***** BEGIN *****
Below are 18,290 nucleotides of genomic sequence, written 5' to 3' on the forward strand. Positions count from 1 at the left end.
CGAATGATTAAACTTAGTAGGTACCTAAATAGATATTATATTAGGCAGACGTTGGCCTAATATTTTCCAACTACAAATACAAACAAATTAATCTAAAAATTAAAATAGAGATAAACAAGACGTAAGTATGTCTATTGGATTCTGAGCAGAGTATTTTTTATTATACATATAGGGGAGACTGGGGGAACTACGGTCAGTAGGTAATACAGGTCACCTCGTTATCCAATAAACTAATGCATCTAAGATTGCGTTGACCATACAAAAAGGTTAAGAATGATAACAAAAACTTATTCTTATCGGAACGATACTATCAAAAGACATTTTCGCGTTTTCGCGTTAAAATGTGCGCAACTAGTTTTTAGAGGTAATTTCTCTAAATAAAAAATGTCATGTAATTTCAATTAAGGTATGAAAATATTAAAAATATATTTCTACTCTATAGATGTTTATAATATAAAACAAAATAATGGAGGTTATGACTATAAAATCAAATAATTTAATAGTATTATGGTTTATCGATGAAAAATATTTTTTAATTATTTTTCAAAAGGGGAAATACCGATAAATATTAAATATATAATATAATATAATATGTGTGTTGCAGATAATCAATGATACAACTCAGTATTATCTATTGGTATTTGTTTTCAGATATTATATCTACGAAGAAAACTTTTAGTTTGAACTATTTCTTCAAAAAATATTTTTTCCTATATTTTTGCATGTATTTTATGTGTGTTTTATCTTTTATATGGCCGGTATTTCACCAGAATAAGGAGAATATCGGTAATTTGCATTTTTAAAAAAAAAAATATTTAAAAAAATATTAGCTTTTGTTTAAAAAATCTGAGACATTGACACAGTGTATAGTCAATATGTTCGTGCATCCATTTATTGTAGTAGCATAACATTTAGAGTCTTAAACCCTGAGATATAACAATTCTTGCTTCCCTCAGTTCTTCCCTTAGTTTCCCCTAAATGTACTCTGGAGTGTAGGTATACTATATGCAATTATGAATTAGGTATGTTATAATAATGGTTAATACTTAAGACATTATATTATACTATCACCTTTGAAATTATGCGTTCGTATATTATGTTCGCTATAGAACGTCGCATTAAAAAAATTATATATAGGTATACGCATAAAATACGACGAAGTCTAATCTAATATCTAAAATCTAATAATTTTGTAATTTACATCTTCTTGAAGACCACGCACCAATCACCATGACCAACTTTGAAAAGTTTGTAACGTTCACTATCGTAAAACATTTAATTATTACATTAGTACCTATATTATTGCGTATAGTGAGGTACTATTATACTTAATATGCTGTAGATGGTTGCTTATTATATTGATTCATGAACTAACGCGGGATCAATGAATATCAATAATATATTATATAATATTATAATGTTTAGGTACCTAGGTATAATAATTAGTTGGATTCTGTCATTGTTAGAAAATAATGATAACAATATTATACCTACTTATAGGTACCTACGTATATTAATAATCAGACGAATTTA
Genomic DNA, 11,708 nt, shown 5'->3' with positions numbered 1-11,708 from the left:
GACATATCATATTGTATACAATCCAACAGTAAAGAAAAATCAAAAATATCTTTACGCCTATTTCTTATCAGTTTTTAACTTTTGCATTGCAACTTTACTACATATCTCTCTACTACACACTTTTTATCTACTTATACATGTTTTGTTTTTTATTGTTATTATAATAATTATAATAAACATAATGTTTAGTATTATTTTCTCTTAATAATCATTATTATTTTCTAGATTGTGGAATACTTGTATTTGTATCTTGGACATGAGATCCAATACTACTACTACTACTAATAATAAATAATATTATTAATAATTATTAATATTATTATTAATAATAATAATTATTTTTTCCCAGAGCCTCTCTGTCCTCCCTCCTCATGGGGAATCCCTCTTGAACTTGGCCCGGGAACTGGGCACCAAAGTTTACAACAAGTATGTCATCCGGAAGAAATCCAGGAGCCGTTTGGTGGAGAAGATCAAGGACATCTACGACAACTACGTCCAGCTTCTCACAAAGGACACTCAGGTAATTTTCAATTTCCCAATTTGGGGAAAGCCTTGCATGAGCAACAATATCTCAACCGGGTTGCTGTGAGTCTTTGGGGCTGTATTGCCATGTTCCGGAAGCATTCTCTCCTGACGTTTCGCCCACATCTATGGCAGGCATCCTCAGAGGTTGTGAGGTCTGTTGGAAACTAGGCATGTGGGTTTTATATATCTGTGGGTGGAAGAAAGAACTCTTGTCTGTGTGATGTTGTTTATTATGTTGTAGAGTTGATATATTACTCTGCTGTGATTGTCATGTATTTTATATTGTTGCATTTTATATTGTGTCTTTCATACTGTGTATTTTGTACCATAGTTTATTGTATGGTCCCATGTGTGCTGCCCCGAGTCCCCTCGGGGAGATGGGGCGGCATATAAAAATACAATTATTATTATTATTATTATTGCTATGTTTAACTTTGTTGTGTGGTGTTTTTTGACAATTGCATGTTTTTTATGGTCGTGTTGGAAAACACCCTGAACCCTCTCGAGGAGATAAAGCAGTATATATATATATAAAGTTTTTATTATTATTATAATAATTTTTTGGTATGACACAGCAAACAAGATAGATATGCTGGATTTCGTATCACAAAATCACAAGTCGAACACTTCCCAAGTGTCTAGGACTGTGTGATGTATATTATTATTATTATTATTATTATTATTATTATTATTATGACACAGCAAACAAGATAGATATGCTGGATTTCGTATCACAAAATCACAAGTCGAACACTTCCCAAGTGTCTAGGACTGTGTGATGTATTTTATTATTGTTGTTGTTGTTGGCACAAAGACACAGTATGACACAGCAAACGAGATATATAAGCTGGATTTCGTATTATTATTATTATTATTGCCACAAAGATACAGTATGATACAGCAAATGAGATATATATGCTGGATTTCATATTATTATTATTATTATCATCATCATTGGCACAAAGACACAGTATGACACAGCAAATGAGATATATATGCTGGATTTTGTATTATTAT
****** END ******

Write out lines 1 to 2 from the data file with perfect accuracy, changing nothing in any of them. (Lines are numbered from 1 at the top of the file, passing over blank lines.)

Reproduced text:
Below are 18,290 nucleotides of genomic sequence, written 5' to 3' on the forward strand. Positions count from 1 at the left end.
CGAATGATTAAACTTAGTAGGTACCTAAATAGATATTATATTAGGCAGACGTTGGCCTAATATTTTCCAACTACAAATACAAACAAATTAATCTAAAAATTAAAATAGAGATAAACAAGACGTAAGTATGTCTATTGGATTCTGAGCAGAGTATTTTTTATTATACATATAGGGGAGACTGGGGGAACTACGGTCAGTAGGTAATACAGGTCACCTCGTTATCCAATAAACTAATGCATCTAAGATTGCGTTGACCATACAAAAAGGTTAAGAATGATAACAAAAACTTATTCTTATCGGAACGATACTATCAAAAGACATTTTCGCGTTTTCGCGTTAAAATGTGCGCAACTAGTTTTTAGAGGTAATTTCTCTAAATAAAAAATGTCATGTAATTTCAATTAAGGTATGAAAATATTAAAAATATATTTCTACTCTATAGATGTTTATAATATAAAACAAAATAATGGAGGTTATGACTATAAAATCAAATAATTTAATAGTATTATGGTTTATCGATGAAAAATATTTTTTAATTATTTTTCAAAAGGGGAAATACCGATAAATATTAAATATATAATATAATATAATATGTGTGTTGCAGATAATCAATGATACAACTCAGTATTATCTATTGGTATTTGTTTTCAGATATTATATCTACGAAGAAAACTTTTAGTTTGAACTATTTCTTCAAAAAATATTTTTTCCTATATTTTTGCATGTATTTTATGTGTGTTTTATCTTTTATATGGCCGGTATTTCACCAGAATAAGGAGAATATCGGTAATTTGCATTTTTAAAAAAAAAAATATTTAAAAAAATATTAGCTTTTGTTTAAAAAATCTGAGACATTGACACAGTGTATAGTCAATATGTTCGTGCATCCATTTATTGTAGTAGCATAACATTTAGAGTCTTAAACCCTGAGATATAACAATTCTTGCTTCCCTCAGTTCTTCCCTTAGTTTCCCCTAAATGTACTCTGGAGTGTAGGTATACTATATGCAATTATGAATTAGGTATGTTATAATAATGGTTAATACTTAAGACATTATATTATACTATCACCTTTGAAATTATGCGTTCGTATATTATGTTCGCTATAGAACGTCGCATTAAAAAAATTATATATAGGTATACGCATAAAATACGACGAAGTCTAATCTAATATCTAAAATCTAATAATTTTGTAATTTACATCTTCTTGAAGACCACGCACCAATCACCATGACCAACTTTGAAAAGTTTGTAACGTTCACTATCGTAAAACATTTAATTATTACATTAGTACCTATATTATTGCGTATAGTGAGGTACTATTATACTTAATATGCTGTAGATGGTTGCTTATTATATTGATTCATGAACTAACGCGGGATCAATGAATATCAATAATATATTATATAATATTATAATGTTTAGGTACCTAGGTATAATAATTAGTTGGATTCTGTCATTGTTAGAAAATAATGATAACAATATTATACCTACTTATAGGTACCTACGTATATTAATAATCAGACGAATTTA